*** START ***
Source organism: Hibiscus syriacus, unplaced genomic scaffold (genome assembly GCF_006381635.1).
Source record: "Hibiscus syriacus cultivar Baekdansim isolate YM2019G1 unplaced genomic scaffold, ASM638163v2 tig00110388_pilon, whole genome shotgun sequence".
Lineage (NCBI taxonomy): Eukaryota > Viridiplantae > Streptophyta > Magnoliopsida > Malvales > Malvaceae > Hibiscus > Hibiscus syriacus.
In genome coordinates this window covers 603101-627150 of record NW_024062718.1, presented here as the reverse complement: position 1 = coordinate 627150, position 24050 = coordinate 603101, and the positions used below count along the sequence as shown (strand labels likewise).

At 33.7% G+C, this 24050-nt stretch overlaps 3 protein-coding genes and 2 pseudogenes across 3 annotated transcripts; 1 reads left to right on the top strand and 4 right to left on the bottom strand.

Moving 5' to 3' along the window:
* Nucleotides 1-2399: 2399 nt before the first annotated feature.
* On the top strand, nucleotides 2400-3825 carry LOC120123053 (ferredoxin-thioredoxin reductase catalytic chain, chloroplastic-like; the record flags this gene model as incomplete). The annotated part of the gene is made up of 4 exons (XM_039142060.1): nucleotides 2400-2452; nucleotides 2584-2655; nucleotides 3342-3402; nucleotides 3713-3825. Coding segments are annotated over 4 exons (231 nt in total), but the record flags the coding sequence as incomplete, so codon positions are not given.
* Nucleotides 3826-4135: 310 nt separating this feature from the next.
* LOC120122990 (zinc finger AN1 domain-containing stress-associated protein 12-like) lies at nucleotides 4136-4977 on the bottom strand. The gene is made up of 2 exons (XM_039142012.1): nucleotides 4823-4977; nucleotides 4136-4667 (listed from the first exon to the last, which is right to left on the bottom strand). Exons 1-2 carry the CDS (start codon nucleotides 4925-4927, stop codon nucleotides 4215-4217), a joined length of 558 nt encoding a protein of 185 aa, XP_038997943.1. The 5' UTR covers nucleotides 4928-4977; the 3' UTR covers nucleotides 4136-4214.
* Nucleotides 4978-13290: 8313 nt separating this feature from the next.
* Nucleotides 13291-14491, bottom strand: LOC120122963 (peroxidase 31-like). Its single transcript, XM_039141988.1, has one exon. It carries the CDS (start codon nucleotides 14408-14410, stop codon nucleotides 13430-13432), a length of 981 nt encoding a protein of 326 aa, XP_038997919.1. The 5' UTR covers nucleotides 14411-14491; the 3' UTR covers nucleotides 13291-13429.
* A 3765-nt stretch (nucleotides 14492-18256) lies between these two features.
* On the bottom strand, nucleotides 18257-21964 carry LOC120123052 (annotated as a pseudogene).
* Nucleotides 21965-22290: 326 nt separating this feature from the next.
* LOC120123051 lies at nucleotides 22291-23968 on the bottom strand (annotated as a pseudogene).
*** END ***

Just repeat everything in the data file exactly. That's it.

Source organism: Hibiscus syriacus, unplaced genomic scaffold (genome assembly GCF_006381635.1).
Source record: "Hibiscus syriacus cultivar Baekdansim isolate YM2019G1 unplaced genomic scaffold, ASM638163v2 tig00110388_pilon, whole genome shotgun sequence".
Lineage (NCBI taxonomy): Eukaryota > Viridiplantae > Streptophyta > Magnoliopsida > Malvales > Malvaceae > Hibiscus > Hibiscus syriacus.
In genome coordinates this window covers 603101-627150 of record NW_024062718.1, presented here as the reverse complement: position 1 = coordinate 627150, position 24050 = coordinate 603101, and the positions used below count along the sequence as shown (strand labels likewise).

At 33.7% G+C, this 24050-nt stretch overlaps 3 protein-coding genes and 2 pseudogenes across 3 annotated transcripts; 1 reads left to right on the top strand and 4 right to left on the bottom strand.

Moving 5' to 3' along the window:
* Nucleotides 1-2399: 2399 nt before the first annotated feature.
* On the top strand, nucleotides 2400-3825 carry LOC120123053 (ferredoxin-thioredoxin reductase catalytic chain, chloroplastic-like; the record flags this gene model as incomplete). The annotated part of the gene is made up of 4 exons (XM_039142060.1): nucleotides 2400-2452; nucleotides 2584-2655; nucleotides 3342-3402; nucleotides 3713-3825. Coding segments are annotated over 4 exons (231 nt in total), but the record flags the coding sequence as incomplete, so codon positions are not given.
* Nucleotides 3826-4135: 310 nt separating this feature from the next.
* LOC120122990 (zinc finger AN1 domain-containing stress-associated protein 12-like) lies at nucleotides 4136-4977 on the bottom strand. The gene is made up of 2 exons (XM_039142012.1): nucleotides 4823-4977; nucleotides 4136-4667 (listed from the first exon to the last, which is right to left on the bottom strand). Exons 1-2 carry the CDS (start codon nucleotides 4925-4927, stop codon nucleotides 4215-4217), a joined length of 558 nt encoding a protein of 185 aa, XP_038997943.1. The 5' UTR covers nucleotides 4928-4977; the 3' UTR covers nucleotides 4136-4214.
* Nucleotides 4978-13290: 8313 nt separating this feature from the next.
* Nucleotides 13291-14491, bottom strand: LOC120122963 (peroxidase 31-like). Its single transcript, XM_039141988.1, has one exon. It carries the CDS (start codon nucleotides 14408-14410, stop codon nucleotides 13430-13432), a length of 981 nt encoding a protein of 326 aa, XP_038997919.1. The 5' UTR covers nucleotides 14411-14491; the 3' UTR covers nucleotides 13291-13429.
* A 3765-nt stretch (nucleotides 14492-18256) lies between these two features.
* On the bottom strand, nucleotides 18257-21964 carry LOC120123052 (annotated as a pseudogene).
* Nucleotides 21965-22290: 326 nt separating this feature from the next.
* LOC120123051 lies at nucleotides 22291-23968 on the bottom strand (annotated as a pseudogene).